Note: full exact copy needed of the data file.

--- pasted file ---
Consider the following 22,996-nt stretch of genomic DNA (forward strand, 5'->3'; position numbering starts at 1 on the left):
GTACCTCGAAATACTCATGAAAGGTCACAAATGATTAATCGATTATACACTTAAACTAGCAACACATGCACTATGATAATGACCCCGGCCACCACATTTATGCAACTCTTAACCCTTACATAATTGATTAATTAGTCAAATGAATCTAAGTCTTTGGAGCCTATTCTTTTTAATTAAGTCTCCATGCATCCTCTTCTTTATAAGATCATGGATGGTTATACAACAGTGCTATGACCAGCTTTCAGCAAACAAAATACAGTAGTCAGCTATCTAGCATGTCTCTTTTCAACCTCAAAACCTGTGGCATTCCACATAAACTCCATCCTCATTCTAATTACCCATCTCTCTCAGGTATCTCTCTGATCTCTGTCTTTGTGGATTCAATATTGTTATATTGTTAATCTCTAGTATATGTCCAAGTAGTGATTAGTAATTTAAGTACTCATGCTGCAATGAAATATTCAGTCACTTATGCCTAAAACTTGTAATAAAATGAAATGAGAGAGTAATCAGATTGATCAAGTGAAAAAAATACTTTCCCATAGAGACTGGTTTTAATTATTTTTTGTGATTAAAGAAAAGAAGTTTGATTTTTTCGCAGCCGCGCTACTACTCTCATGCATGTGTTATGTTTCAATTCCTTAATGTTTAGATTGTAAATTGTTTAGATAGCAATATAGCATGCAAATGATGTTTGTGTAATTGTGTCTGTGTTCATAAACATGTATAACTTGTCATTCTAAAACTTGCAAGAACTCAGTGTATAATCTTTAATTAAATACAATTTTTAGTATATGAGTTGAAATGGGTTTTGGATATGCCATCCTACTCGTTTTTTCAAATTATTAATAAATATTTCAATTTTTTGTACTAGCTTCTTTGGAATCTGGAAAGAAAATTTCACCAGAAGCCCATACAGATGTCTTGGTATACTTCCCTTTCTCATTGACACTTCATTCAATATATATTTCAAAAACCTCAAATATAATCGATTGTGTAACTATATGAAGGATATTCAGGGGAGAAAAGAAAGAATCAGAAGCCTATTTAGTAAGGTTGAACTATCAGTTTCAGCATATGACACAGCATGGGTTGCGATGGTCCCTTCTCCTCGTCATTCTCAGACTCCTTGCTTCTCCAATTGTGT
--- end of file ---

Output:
Consider the following 22,996-nt stretch of genomic DNA (forward strand, 5'->3'; position numbering starts at 1 on the left):
GTACCTCGAAATACTCATGAAAGGTCACAAATGATTAATCGATTATACACTTAAACTAGCAACACATGCACTATGATAATGACCCCGGCCACCACATTTATGCAACTCTTAACCCTTACATAATTGATTAATTAGTCAAATGAATCTAAGTCTTTGGAGCCTATTCTTTTTAATTAAGTCTCCATGCATCCTCTTCTTTATAAGATCATGGATGGTTATACAACAGTGCTATGACCAGCTTTCAGCAAACAAAATACAGTAGTCAGCTATCTAGCATGTCTCTTTTCAACCTCAAAACCTGTGGCATTCCACATAAACTCCATCCTCATTCTAATTACCCATCTCTCTCAGGTATCTCTCTGATCTCTGTCTTTGTGGATTCAATATTGTTATATTGTTAATCTCTAGTATATGTCCAAGTAGTGATTAGTAATTTAAGTACTCATGCTGCAATGAAATATTCAGTCACTTATGCCTAAAACTTGTAATAAAATGAAATGAGAGAGTAATCAGATTGATCAAGTGAAAAAAATACTTTCCCATAGAGACTGGTTTTAATTATTTTTTGTGATTAAAGAAAAGAAGTTTGATTTTTTCGCAGCCGCGCTACTACTCTCATGCATGTGTTATGTTTCAATTCCTTAATGTTTAGATTGTAAATTGTTTAGATAGCAATATAGCATGCAAATGATGTTTGTGTAATTGTGTCTGTGTTCATAAACATGTATAACTTGTCATTCTAAAACTTGCAAGAACTCAGTGTATAATCTTTAATTAAATACAATTTTTAGTATATGAGTTGAAATGGGTTTTGGATATGCCATCCTACTCGTTTTTTCAAATTATTAATAAATATTTCAATTTTTTGTACTAGCTTCTTTGGAATCTGGAAAGAAAATTTCACCAGAAGCCCATACAGATGTCTTGGTATACTTCCCTTTCTCATTGACACTTCATTCAATATATATTTCAAAAACCTCAAATATAATCGATTGTGTAACTATATGAAGGATATTCAGGGGAGAAAAGAAAGAATCAGAAGCCTATTTAGTAAGGTTGAACTATCAGTTTCAGCATATGACACAGCATGGGTTGCGATGGTCCCTTCTCCTCGTCATTCTCAGACTCCTTGCTTCTCCAATTGTGT